Who am I by Belgin Yucelen
Who am I by Belgin Yucelen

That Thing with Feathers

I have spent many years making it my business to help others figure out how to accomplish theirs. I am lucky in that I am not good for much else. That said, my path has not been straight-forward or clear. It took a long time for me to figure out the right venue in which to do this work. I still have a lot of my own details and vision to think about, and I struggle just as much as everyone else does with both of them. I become exhausted by paperwork, lose sight of my goals, and collapse into bed completely demoralized. Then I wake up the next day with a little more energy and concentrative abilities, and with renewed hope that the vision is once again clear. Often I don’t and it isn’t. So I do what I can, just like that baby girl, because I have no alternative. The desire to accomplish something always outweighs the desire to avoid struggle, drudgery, and frustration.

One thing I have discovered that helps me keep going is that I must periodically take stock. I must stop wherever I am, turn around and look back at where I’ve been, and acknowledge that I have made progress. If I stare only and always at the impossibly long, hard, obstacle-ridden path in front of me, I will fall into despair, lose momentum, and flail around needlessly. Unless I force myself to see what I have accomplished, my imagination will run amok, and that is not helpful. (If my dentist tells me I need a root canal, my instinct is to schedule that procedure as quickly as possible, the minute I get out of the chair and back to the reception area. That’s because I know thoughts of dread will preoccupy me until it’s over. I will imagine the worst-case scenario—almost always a horror that does not come to pass. So the less time I have to imagine, the better.)

I have been thinking about that this month as I’ve been reviewing the CHF Fellows’ proposals and they have been working on field reports. I have been seeing the tremendous progress they’ve been making; they have been juxtaposing what they declared they would do against what they’ve actually been able to do, which for many of them has not been one and the same.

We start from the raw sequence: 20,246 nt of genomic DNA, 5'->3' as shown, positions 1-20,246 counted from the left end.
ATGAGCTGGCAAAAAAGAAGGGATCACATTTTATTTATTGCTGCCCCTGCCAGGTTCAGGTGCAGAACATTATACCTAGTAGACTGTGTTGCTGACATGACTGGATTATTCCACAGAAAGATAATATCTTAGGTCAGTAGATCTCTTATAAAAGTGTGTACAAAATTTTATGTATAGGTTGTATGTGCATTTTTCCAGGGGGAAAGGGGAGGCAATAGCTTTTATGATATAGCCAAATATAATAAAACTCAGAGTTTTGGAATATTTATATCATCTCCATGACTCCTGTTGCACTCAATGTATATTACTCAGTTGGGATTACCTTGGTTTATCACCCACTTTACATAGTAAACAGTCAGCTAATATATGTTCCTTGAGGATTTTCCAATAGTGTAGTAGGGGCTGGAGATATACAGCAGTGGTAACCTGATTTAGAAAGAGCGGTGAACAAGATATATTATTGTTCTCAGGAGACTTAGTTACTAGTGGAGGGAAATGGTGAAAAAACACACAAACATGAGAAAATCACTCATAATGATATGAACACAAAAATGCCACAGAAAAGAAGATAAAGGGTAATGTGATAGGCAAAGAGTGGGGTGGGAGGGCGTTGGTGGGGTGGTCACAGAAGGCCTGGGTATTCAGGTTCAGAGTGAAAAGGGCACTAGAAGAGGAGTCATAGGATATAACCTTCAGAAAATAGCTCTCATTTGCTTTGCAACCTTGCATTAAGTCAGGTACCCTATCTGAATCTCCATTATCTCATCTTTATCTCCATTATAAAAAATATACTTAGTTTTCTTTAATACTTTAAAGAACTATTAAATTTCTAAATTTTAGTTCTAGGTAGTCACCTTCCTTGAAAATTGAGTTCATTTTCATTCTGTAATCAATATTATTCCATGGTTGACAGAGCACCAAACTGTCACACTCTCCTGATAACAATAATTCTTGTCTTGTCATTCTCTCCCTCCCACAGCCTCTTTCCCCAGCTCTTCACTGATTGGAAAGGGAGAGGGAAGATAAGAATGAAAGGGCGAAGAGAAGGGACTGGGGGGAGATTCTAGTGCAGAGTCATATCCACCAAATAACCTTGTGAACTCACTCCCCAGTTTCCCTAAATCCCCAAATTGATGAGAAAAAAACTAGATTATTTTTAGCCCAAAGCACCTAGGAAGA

Always Declare Victory

One of our Fellows did do what she set out to do, but the results were not what she had anticipated, so she felt her report was about failure. Of course that’s not true. Life is nothing but one experiment after another. With each experiment we learn something—if we take the time to take stock. That means tracking things, reviewing what we’ve done, and launching a new experiment accordingly. If we don’t track what we do, we’ll have no perspective, and (in my case) we’ll imagine the worst, instead of acknowledging all the hard work and celebrating what has been accomplished. The only real failure is the failure to try. Our business is to try.

That said, field reports are the definition of drudgery, even when everything has gone swimmingly. Unless you’re a particular kind of personality, they are not something to look forward to, and they often make us want to yell and scream. But once we’ve done them, they help us see that we are succeeding, no matter the outcome. Without them, we are bound to lose sight of our progress. We usually create reports for others, but I believe the most important audience for my progress report is me. Just as reality never measures up to our plans, so it is never as awful as we imagine it to be if we fail to document the truth. By celebrating the accomplishment of having done the work, we maintain the energy to keep trying, and the momentum we have already built.

Only Zeus had things spring fully-formed from his head (and his relationship to them was fraught). The rest of us have to put in the work, and we have to accept that what we imagine in our heads will never be reality. We may be yelling and frustrated sometimes, but we’ll be even more so if we stop. Stopping is not an option. 

 

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AvatarElizabeth Hulings
Elizabeth Hulings is the Executive Director of the Clark Hulings Fund for Visual Artists, and a principal of the business-strategy consulting firm Counterpoise, where she has worked with startups, nonprofits large and small, multi-national corporations, and sole proprietors--including artists of all stripes. Before launching Counterpoise in 2001, Elizabeth lived through five Fortune-500 mergers at the predecessors of Citigroup, Cendant, and Verizon Communications. She also honed her skills at several nonprofit organizations including the International Development Exchange, The Management Center/Opportunity Knocks, and Human Rights Watch.